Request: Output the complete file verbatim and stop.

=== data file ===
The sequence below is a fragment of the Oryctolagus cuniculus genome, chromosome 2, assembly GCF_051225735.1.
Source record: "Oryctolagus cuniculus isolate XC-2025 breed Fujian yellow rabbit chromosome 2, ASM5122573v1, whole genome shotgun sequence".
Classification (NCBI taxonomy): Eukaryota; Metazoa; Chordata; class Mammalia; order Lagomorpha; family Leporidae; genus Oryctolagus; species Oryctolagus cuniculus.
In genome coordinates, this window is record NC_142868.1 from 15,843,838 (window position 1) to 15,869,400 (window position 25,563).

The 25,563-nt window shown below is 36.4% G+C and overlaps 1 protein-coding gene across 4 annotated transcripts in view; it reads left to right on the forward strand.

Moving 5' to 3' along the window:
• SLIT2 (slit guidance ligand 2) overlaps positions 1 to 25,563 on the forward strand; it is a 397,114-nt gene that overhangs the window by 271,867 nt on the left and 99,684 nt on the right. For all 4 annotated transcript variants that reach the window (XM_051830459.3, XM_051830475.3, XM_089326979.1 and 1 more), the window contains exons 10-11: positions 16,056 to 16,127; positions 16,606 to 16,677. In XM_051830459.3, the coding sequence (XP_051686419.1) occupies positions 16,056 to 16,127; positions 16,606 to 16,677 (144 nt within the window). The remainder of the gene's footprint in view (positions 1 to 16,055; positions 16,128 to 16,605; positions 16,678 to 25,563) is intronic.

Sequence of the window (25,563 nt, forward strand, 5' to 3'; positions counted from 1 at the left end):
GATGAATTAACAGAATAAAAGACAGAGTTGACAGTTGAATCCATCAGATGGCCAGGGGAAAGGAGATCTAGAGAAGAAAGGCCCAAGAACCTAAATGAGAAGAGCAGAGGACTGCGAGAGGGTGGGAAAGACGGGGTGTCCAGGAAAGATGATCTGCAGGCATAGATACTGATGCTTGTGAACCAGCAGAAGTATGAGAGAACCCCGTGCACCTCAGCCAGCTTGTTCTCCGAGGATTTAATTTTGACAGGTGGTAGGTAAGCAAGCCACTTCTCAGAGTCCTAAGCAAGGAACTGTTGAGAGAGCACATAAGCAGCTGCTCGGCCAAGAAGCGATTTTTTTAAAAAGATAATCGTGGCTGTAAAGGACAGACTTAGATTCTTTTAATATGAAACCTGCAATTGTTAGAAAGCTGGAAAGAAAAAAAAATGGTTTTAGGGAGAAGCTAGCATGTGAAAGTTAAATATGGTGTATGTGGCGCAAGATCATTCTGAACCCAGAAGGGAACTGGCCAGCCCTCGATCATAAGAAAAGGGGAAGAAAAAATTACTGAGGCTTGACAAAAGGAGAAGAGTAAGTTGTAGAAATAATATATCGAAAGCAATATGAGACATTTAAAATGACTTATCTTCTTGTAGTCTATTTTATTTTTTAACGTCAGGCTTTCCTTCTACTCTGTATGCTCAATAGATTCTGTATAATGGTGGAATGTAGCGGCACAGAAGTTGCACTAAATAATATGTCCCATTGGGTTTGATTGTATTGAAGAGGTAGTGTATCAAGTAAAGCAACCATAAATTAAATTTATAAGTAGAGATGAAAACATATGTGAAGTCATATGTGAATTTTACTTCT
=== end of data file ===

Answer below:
The sequence below is a fragment of the Oryctolagus cuniculus genome, chromosome 2, assembly GCF_051225735.1.
Source record: "Oryctolagus cuniculus isolate XC-2025 breed Fujian yellow rabbit chromosome 2, ASM5122573v1, whole genome shotgun sequence".
Classification (NCBI taxonomy): Eukaryota; Metazoa; Chordata; class Mammalia; order Lagomorpha; family Leporidae; genus Oryctolagus; species Oryctolagus cuniculus.
In genome coordinates, this window is record NC_142868.1 from 15,843,838 (window position 1) to 15,869,400 (window position 25,563).

The 25,563-nt window shown below is 36.4% G+C and overlaps 1 protein-coding gene across 4 annotated transcripts in view; it reads left to right on the forward strand.

Moving 5' to 3' along the window:
• SLIT2 (slit guidance ligand 2) overlaps positions 1 to 25,563 on the forward strand; it is a 397,114-nt gene that overhangs the window by 271,867 nt on the left and 99,684 nt on the right. For all 4 annotated transcript variants that reach the window (XM_051830459.3, XM_051830475.3, XM_089326979.1 and 1 more), the window contains exons 10-11: positions 16,056 to 16,127; positions 16,606 to 16,677. In XM_051830459.3, the coding sequence (XP_051686419.1) occupies positions 16,056 to 16,127; positions 16,606 to 16,677 (144 nt within the window). The remainder of the gene's footprint in view (positions 1 to 16,055; positions 16,128 to 16,605; positions 16,678 to 25,563) is intronic.

Sequence of the window (25,563 nt, forward strand, 5' to 3'; positions counted from 1 at the left end):
GATGAATTAACAGAATAAAAGACAGAGTTGACAGTTGAATCCATCAGATGGCCAGGGGAAAGGAGATCTAGAGAAGAAAGGCCCAAGAACCTAAATGAGAAGAGCAGAGGACTGCGAGAGGGTGGGAAAGACGGGGTGTCCAGGAAAGATGATCTGCAGGCATAGATACTGATGCTTGTGAACCAGCAGAAGTATGAGAGAACCCCGTGCACCTCAGCCAGCTTGTTCTCCGAGGATTTAATTTTGACAGGTGGTAGGTAAGCAAGCCACTTCTCAGAGTCCTAAGCAAGGAACTGTTGAGAGAGCACATAAGCAGCTGCTCGGCCAAGAAGCGATTTTTTTAAAAAGATAATCGTGGCTGTAAAGGACAGACTTAGATTCTTTTAATATGAAACCTGCAATTGTTAGAAAGCTGGAAAGAAAAAAAAATGGTTTTAGGGAGAAGCTAGCATGTGAAAGTTAAATATGGTGTATGTGGCGCAAGATCATTCTGAACCCAGAAGGGAACTGGCCAGCCCTCGATCATAAGAAAAGGGGAAGAAAAAATTACTGAGGCTTGACAAAAGGAGAAGAGTAAGTTGTAGAAATAATATATCGAAAGCAATATGAGACATTTAAAATGACTTATCTTCTTGTAGTCTATTTTATTTTTTAACGTCAGGCTTTCCTTCTACTCTGTATGCTCAATAGATTCTGTATAATGGTGGAATGTAGCGGCACAGAAGTTGCACTAAATAATATGTCCCATTGGGTTTGATTGTATTGAAGAGGTAGTGTATCAAGTAAAGCAACCATAAATTAAATTTATAAGTAGAGATGAAAACATATGTGAAGTCATATGTGAATTTTACTTCT